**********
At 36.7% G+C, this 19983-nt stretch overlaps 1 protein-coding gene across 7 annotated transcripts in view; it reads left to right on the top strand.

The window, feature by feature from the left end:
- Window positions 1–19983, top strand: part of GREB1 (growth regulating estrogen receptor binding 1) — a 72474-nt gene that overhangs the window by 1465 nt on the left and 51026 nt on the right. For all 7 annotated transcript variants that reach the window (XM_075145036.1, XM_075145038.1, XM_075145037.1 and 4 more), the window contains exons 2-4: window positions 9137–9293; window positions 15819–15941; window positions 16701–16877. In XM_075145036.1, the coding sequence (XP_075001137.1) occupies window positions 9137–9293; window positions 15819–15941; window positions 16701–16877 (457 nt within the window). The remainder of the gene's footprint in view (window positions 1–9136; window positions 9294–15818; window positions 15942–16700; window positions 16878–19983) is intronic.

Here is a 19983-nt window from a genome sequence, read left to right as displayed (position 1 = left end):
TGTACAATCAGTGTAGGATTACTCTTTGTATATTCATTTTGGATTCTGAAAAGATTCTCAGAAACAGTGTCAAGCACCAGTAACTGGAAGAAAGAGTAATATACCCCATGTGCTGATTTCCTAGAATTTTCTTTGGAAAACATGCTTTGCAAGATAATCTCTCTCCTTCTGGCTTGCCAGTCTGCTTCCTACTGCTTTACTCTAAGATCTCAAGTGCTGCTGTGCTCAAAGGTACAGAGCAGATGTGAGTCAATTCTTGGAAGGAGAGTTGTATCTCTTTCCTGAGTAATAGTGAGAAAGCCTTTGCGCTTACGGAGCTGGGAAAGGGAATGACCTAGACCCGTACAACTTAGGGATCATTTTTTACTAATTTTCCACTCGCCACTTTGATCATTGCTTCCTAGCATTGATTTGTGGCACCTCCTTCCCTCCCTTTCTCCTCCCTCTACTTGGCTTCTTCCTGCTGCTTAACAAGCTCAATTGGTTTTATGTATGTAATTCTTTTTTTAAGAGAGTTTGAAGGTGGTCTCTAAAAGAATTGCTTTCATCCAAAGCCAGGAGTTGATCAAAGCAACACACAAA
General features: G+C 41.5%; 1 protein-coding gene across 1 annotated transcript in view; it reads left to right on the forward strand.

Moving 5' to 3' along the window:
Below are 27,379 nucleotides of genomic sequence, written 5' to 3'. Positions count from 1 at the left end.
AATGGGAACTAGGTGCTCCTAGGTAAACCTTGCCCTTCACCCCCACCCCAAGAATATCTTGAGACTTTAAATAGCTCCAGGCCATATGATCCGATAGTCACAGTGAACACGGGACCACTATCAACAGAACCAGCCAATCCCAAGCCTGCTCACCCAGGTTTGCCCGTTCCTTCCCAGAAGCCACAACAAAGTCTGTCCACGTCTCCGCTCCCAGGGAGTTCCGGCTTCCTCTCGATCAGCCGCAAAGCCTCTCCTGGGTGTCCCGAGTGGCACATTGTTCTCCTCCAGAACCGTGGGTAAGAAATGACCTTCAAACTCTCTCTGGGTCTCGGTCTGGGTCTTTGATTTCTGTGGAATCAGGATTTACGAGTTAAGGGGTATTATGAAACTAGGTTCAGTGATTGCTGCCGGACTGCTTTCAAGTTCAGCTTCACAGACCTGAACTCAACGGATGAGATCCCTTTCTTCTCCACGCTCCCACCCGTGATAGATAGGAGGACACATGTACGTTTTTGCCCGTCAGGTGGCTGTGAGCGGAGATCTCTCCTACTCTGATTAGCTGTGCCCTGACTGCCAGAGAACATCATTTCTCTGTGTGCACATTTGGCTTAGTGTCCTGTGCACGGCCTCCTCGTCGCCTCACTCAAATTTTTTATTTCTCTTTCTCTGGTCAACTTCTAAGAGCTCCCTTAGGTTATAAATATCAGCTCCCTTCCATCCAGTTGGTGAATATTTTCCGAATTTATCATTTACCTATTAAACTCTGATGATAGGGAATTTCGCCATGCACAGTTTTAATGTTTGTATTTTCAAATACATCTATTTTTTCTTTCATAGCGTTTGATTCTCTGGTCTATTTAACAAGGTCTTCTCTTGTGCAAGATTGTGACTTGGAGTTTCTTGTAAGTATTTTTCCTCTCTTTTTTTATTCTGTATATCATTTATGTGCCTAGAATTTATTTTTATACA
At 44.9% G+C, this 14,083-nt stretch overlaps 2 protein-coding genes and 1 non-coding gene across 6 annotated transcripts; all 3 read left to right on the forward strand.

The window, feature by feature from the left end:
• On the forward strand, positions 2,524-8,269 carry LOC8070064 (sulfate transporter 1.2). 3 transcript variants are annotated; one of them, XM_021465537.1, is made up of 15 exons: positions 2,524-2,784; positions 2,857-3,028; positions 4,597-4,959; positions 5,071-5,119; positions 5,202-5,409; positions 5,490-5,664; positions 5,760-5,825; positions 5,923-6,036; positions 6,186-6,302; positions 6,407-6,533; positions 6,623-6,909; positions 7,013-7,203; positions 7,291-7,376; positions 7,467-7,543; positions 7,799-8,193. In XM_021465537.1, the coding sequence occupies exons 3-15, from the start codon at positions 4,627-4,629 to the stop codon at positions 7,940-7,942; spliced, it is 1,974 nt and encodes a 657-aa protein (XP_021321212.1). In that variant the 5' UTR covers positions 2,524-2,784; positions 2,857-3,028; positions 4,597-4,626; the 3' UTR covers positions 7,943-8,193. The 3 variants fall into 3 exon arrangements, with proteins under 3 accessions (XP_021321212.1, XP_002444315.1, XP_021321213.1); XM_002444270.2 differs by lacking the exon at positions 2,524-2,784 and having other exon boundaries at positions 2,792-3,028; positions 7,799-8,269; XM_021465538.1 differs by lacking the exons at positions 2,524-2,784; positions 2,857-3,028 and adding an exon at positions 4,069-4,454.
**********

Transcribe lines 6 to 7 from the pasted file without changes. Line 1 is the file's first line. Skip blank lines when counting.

General features: G+C 41.5%; 1 protein-coding gene across 1 annotated transcript in view; it reads left to right on the forward strand.

Moving 5' to 3' along the window: